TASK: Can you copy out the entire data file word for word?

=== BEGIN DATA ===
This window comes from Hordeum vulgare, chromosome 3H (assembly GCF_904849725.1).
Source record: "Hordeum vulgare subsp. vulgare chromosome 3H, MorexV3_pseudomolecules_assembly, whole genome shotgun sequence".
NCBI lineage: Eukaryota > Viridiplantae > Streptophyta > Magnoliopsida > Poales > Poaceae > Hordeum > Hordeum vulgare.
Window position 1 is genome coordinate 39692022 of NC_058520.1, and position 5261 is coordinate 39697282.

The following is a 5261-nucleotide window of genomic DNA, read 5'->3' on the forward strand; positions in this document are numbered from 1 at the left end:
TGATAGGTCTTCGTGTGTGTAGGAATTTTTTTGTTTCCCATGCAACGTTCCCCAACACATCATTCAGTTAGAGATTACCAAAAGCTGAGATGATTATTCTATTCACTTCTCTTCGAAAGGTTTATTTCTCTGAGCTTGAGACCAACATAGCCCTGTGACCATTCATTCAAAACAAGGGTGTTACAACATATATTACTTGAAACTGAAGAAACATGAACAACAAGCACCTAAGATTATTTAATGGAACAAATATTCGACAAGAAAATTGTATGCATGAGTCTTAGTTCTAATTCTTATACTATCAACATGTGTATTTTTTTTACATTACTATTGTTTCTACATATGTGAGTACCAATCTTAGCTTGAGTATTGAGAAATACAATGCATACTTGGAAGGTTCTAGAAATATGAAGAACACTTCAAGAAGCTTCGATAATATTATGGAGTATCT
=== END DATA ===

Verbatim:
This window comes from Hordeum vulgare, chromosome 3H (assembly GCF_904849725.1).
Source record: "Hordeum vulgare subsp. vulgare chromosome 3H, MorexV3_pseudomolecules_assembly, whole genome shotgun sequence".
NCBI lineage: Eukaryota > Viridiplantae > Streptophyta > Magnoliopsida > Poales > Poaceae > Hordeum > Hordeum vulgare.
Window position 1 is genome coordinate 39692022 of NC_058520.1, and position 5261 is coordinate 39697282.

The following is a 5261-nucleotide window of genomic DNA, read 5'->3' on the forward strand; positions in this document are numbered from 1 at the left end:
TGATAGGTCTTCGTGTGTGTAGGAATTTTTTTGTTTCCCATGCAACGTTCCCCAACACATCATTCAGTTAGAGATTACCAAAAGCTGAGATGATTATTCTATTCACTTCTCTTCGAAAGGTTTATTTCTCTGAGCTTGAGACCAACATAGCCCTGTGACCATTCATTCAAAACAAGGGTGTTACAACATATATTACTTGAAACTGAAGAAACATGAACAACAAGCACCTAAGATTATTTAATGGAACAAATATTCGACAAGAAAATTGTATGCATGAGTCTTAGTTCTAATTCTTATACTATCAACATGTGTATTTTTTTTACATTACTATTGTTTCTACATATGTGAGTACCAATCTTAGCTTGAGTATTGAGAAATACAATGCATACTTGGAAGGTTCTAGAAATATGAAGAACACTTCAAGAAGCTTCGATAATATTATGGAGTATCT